As the COVID storm rages on, the importance and effectiveness of live theater as a form of escapism cannot be overlooked. Disney’s “Frozen The Musical” is a case in point – pure magic, pure joy, and enough love to thaw even the most frozen hearts.
While “Frozen The Musical” remains, for the most part, completely faithful to the iconic 2013 film, there’s even more emphasis on the sisterhood between Anna and Elsa, as well as a few new songs that take the story to the next level. alpine. Heights.
‘Frozen’ was highly praised for its subtle critique of unrealistic romantic expectations (“You can’t marry a man you just met”), which was a bold and self-deprecating move on the part of the studio and, thankfully, was carried out at the stage show. Her reminder that true love can take forms other than romance is also reiterated here. These themes alone give “Frozen” a truly excellent and realistic edge. . . And then, by adding magic and setting the story in a larger-than-life fictional realm, the balance between genuinely important messaging and snowy fantasy is beautifully achieved.
Leading actresses Jemma Rix and Courtney Monsma deliver performances worthy of the world stage – they truly are Disney magic personified.
Jemma nails Elsa’s transformation from calm, thoughtful, and regal to someone larger than life who has finally come to terms with her abilities and potential. Elsa’s journey is a roller coaster, it’s a journey of grief, shame, awareness, acceptance and passion – and if there’s one thing Australian audiences have learned from Jemma Rix , is that she is quite capable (and even more so) of slipping into the shoes of someone who has been through it all. While there’s very little or nothing to distract in the theater, no “Frozen” moment is more important to watch with unwavering attention than “Let It Go.” WOW. Jemma’s vocal performance is one thing, and then there is. . . This moment. It’s cliché to say, but you really have to see it to believe it.
Image © Lisa Tomasetti
Matt Lee as Olaf – talent, an excellent ability to multi-task under a hot spotlight, and the perfect voice. . . There isn’t much else to say. A complete delight and therefore very clearly loved by the public, young and old. The translation of an animated snowman from screen to stage couldn’t have been more endearingly executed. It’s proof that puppeteers don’t have to wear black or fade into the background for a puppet to be effective – it’s as fun to watch Matt as it is to watch Olaf – in fact, it might even be essential. The puppet can only display a limited amount of emotion, and Matt acts as a human extension of that.
Hans and Kristoff, played by Thomas McGuane and Sean Sinclair respectively, also match their animated counterparts fabulously. Thomas is easily hateful as Hans, which of course is important for the role. . . Whereas Sean Sinclair’s Kristoff is charming, approachable and fun to watch.
Aljin Abella’s Weselton is a crowd favorite. The character is the perfect love-to-hate comic relief, and every time he appears on stage, he’s completely campy and hilarious.
A round of applause is in order (and certainly was given on opening night) for Young Anna and Elsa, on this opening night starring Mila Hourmouzis and Samara Wheeler. What remarkable talent – I remember thinking, watching them both in their scenes early in the series, that I wouldn’t be surprised to see their names appear in central roles in years to come.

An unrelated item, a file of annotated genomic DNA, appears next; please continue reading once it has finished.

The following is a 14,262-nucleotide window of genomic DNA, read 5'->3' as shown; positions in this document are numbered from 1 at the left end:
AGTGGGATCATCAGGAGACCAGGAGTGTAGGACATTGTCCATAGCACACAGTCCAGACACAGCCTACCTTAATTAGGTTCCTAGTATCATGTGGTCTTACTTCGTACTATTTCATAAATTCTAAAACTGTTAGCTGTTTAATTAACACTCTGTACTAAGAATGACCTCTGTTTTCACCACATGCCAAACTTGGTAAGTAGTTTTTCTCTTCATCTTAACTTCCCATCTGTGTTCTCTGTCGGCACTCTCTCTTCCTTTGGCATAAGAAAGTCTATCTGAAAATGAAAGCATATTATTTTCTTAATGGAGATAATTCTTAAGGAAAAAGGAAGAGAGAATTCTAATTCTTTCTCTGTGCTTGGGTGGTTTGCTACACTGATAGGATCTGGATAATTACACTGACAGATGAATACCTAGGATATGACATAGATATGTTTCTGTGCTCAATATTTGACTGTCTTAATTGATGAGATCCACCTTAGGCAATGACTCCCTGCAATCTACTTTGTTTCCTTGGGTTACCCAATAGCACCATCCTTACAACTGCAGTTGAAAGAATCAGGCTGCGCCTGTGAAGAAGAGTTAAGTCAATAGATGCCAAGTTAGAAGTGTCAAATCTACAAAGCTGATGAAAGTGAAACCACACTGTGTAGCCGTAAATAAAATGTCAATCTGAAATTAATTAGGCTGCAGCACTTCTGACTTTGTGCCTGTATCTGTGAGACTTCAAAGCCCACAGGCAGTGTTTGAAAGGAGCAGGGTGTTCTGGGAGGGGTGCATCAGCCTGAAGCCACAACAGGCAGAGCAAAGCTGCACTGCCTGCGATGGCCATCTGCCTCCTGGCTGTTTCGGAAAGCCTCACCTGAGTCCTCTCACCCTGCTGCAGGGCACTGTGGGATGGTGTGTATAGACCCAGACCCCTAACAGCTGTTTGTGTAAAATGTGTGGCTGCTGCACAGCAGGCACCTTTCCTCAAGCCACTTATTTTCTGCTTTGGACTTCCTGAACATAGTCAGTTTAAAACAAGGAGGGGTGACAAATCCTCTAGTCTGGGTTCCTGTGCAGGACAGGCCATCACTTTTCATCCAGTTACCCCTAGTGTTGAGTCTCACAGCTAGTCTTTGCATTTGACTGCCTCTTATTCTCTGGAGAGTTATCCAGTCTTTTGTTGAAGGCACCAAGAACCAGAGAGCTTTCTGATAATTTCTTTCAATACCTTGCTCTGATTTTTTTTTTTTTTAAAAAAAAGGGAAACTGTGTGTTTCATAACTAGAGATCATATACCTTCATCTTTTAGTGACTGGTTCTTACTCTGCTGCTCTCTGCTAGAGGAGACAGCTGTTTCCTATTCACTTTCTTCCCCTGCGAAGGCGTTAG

It’s Courtney Monsma as Anna, however, who – for me – paints a picture of Disney and “Frozen” most effectively of the entire cast. It’s as if the animated character designed for the film walks across the television and onto the stage. . . Truly phenomenal. His mannerisms, his big personality, the character’s characteristic quirkiness, they’re all there, not to mention his voice. Courtney is magnetic – Anna’s joy is contagious, her sadness is heartbreaking and there is a depth to this character that is truly special. Rarely have I seen anyone disappear into a role as easily as Courtney in Anna.
Image © Lisa Tomasetti
The stage and lighting design of “Frozen,” by Christopher Oram and Natasha Katz, transports audiences to stone castle chambers, icy mountain peaks, dimly lit gardens, and resonant sacred halls. spectacular. Elsa’s Ice Castle in particular, adorned with hanging icicles and a majestic staircase, is one to look forward to.
It goes without saying that the music here is wonderful. “Love Is An Open Door” and “For The First Time In Forever” are favorites, while additional moments of theatrics (wait until you hear the end of “Let It Go”) plus all-new tracks like “Monster and ‘What do you know about love?’ to breathe even more life, personality and depth into the characters as we know them.
The story of “Frozen” is a modern classic with important messages woven throughout. Give it a few extra songs, that trademark, that heightened sense of campness and “oomph” that only a stage show can provide, and a cast in which there are no conceivable flaws, only extraordinary performances. , and you have something wonderful.
“Frozen The Musical” is a true life lesson draped in divine staging, sprinkled with unbridled joy and topped with world-class talent. At a time when the noise of reality can be so overwhelming, what a gift it is to have a place as special as the theater to escape to, and a musical as upbeat as this to really help us let go. socket.
‘Frozen The Musical’ is currently on view at the Queensland Performing Arts Centre.